In a previous blog I talked about one of my lecturers, Dr Suzie Imber, who is on the BBC programme “Astronauts: Do you have what it takes?”. As described in my earlier blog, in the programme 12 candidates undertake tasks that you would undergo during astronaut selection. From the twelve Chris Hadfield and his team of experts pick one winner who will get Chris Hadfield’s backing when ESA next take on astronauts. Each week Suzie did fairly consistently well and made it to the final with two other candidates: Tim and Kerry. The final was very intense since all three finalist were exceptionally good. I was watching the final with my flat mates who also do physics, and we were all so proud when Suzie was announced as the winner!
— Uni of Leicester (@uniofleicester) October 1, 2017
Yesterday I went to go talk to Suzie to ask about her experience on the programme, her plans now that she has won and, of course, to congratulate her.
I asked what were the main things she got out of her time on the programme. She said the experiences she had were something you could never pay for. The Aquarius task for example; only a handful of people have ever gone down there to do astronaut training. She also said she learned a lot about herself. Not only did she say she learned about her strengths, weaknesses and where she can improve, but also she learned that she was capable of things she never thought she could or would do. Continuing this line of learning new things and self improvement Suzie says that she is interested in taking some flying lessons some time in the future. But, out of everything that happened whilst she was on the programme, she seemed most enthusiastic about the friends she made on the way.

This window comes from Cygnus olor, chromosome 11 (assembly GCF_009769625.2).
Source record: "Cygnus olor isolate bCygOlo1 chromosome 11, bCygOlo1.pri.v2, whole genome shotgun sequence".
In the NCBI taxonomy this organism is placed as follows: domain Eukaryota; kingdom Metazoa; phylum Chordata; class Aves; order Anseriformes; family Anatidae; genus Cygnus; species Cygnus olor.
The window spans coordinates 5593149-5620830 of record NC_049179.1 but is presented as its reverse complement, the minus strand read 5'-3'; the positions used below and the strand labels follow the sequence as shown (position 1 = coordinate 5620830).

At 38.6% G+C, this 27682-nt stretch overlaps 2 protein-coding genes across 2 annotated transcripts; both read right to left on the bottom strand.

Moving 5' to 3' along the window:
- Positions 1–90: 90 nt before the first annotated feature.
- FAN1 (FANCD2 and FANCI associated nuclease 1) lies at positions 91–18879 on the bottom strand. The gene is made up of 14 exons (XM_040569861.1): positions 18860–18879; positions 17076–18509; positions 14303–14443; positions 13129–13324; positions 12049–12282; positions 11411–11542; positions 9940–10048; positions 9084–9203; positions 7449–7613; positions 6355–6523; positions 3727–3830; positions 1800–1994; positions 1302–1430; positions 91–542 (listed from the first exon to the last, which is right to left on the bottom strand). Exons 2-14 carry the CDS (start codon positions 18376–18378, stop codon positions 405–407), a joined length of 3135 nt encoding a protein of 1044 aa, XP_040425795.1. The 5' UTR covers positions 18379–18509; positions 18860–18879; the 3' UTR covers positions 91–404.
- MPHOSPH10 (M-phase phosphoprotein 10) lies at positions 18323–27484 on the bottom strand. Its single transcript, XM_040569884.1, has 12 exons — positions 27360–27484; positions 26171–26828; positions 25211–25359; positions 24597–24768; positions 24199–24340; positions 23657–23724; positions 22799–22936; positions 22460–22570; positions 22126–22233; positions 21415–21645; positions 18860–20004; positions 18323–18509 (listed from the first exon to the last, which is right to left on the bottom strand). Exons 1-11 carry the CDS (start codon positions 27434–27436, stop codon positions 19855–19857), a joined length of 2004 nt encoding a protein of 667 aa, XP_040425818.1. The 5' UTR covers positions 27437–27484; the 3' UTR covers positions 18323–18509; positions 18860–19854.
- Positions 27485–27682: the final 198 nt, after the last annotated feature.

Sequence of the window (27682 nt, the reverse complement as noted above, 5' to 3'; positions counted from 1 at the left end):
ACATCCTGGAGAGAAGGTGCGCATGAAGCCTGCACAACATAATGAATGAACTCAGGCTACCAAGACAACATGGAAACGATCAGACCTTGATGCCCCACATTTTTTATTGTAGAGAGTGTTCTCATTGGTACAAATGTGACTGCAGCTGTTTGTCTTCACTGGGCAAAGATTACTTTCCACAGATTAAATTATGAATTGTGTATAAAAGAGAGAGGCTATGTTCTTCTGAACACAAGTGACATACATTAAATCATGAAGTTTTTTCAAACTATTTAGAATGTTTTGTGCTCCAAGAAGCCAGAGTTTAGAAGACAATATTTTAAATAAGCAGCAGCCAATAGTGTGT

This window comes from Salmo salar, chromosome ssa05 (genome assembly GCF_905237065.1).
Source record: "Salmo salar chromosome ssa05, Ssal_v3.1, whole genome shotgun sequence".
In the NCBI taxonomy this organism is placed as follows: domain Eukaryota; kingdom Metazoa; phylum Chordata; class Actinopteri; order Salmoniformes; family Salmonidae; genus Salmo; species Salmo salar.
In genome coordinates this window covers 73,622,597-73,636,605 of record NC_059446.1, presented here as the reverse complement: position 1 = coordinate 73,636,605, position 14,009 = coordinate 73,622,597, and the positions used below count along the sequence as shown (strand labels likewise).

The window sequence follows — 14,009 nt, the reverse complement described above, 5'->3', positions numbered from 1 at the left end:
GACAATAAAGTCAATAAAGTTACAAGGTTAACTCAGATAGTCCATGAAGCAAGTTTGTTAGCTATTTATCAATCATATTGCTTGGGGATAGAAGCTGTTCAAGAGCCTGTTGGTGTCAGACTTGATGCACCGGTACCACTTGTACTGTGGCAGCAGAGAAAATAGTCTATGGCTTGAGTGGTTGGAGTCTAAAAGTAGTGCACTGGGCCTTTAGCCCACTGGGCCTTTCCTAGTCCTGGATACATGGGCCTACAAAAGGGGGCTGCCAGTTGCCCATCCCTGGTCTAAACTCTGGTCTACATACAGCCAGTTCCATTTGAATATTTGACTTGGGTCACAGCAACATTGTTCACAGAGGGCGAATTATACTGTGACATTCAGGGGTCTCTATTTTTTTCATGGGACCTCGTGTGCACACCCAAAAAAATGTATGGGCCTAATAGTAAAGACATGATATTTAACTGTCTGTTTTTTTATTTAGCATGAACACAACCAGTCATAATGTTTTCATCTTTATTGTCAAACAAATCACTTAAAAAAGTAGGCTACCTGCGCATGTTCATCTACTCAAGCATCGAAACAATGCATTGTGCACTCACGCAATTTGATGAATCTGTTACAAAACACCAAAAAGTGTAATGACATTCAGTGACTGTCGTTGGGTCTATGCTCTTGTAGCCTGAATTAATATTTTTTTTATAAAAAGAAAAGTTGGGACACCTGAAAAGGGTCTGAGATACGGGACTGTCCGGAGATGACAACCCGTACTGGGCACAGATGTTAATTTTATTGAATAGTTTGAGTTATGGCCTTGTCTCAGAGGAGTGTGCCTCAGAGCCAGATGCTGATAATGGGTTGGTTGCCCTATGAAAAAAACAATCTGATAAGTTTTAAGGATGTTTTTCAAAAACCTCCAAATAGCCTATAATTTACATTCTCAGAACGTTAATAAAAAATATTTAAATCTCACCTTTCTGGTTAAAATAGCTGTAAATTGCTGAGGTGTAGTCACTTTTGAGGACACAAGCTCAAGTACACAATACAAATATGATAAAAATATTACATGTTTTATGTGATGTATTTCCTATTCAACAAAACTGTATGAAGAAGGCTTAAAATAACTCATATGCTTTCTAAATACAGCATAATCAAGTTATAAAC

I also asked about some of the tasks she faced in the final including the task in the infamous “Vomit Comet“; a plane that takes periodic, parabolic dives to simulate zero-gravity. She said she experienced one odd phenomena that she hadn’t considered, but was obvious when she thought about it. In zero-G if you push off of one wall and cannot reach anything to grab on to, there is nothing you can do, you’ll just keep floating in that direction until you move towards something within reaching distance or in this case the plane settles to prepare for a new dive.
Finally, I asked what are her plans now the show has ended and now that she has Chis Hadfield’s backing for ESA’s next recruitment of astronauts. She said ESA has not announced when they will be next recruiting astronauts, in the mean time she is excited to get back into her research, but she also wants to get more involved in science outreach. She will be doing a talk at one of the National Space Centre’s Space Lates, and also wants to inspire the next generation by visiting schools and clubs and talking about science.
“I believe every human has a finite number of heartbeats. I don’t intend to waste any of mine.”